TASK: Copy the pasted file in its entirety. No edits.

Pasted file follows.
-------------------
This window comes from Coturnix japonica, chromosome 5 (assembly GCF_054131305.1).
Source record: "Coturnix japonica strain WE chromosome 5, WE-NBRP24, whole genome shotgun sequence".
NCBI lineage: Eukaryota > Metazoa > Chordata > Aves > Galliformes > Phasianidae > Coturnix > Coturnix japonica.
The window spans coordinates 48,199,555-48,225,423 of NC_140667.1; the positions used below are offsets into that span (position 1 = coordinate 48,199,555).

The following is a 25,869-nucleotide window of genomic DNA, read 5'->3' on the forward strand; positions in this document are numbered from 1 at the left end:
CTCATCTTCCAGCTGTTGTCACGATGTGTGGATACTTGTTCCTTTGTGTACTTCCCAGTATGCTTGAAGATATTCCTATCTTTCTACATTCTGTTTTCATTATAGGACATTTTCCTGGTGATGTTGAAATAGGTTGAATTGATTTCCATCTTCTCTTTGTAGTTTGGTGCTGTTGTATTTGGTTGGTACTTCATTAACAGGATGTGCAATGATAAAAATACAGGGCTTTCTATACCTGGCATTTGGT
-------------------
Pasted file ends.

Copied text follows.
This window comes from Coturnix japonica, chromosome 5 (assembly GCF_054131305.1).
Source record: "Coturnix japonica strain WE chromosome 5, WE-NBRP24, whole genome shotgun sequence".
NCBI lineage: Eukaryota > Metazoa > Chordata > Aves > Galliformes > Phasianidae > Coturnix > Coturnix japonica.
The window spans coordinates 48,199,555-48,225,423 of NC_140667.1; the positions used below are offsets into that span (position 1 = coordinate 48,199,555).

The following is a 25,869-nucleotide window of genomic DNA, read 5'->3' on the forward strand; positions in this document are numbered from 1 at the left end:
CTCATCTTCCAGCTGTTGTCACGATGTGTGGATACTTGTTCCTTTGTGTACTTCCCAGTATGCTTGAAGATATTCCTATCTTTCTACATTCTGTTTTCATTATAGGACATTTTCCTGGTGATGTTGAAATAGGTTGAATTGATTTCCATCTTCTCTTTGTAGTTTGGTGCTGTTGTATTTGGTTGGTACTTCATTAACAGGATGTGCAATGATAAAAATACAGGGCTTTCTATACCTGGCATTTGGT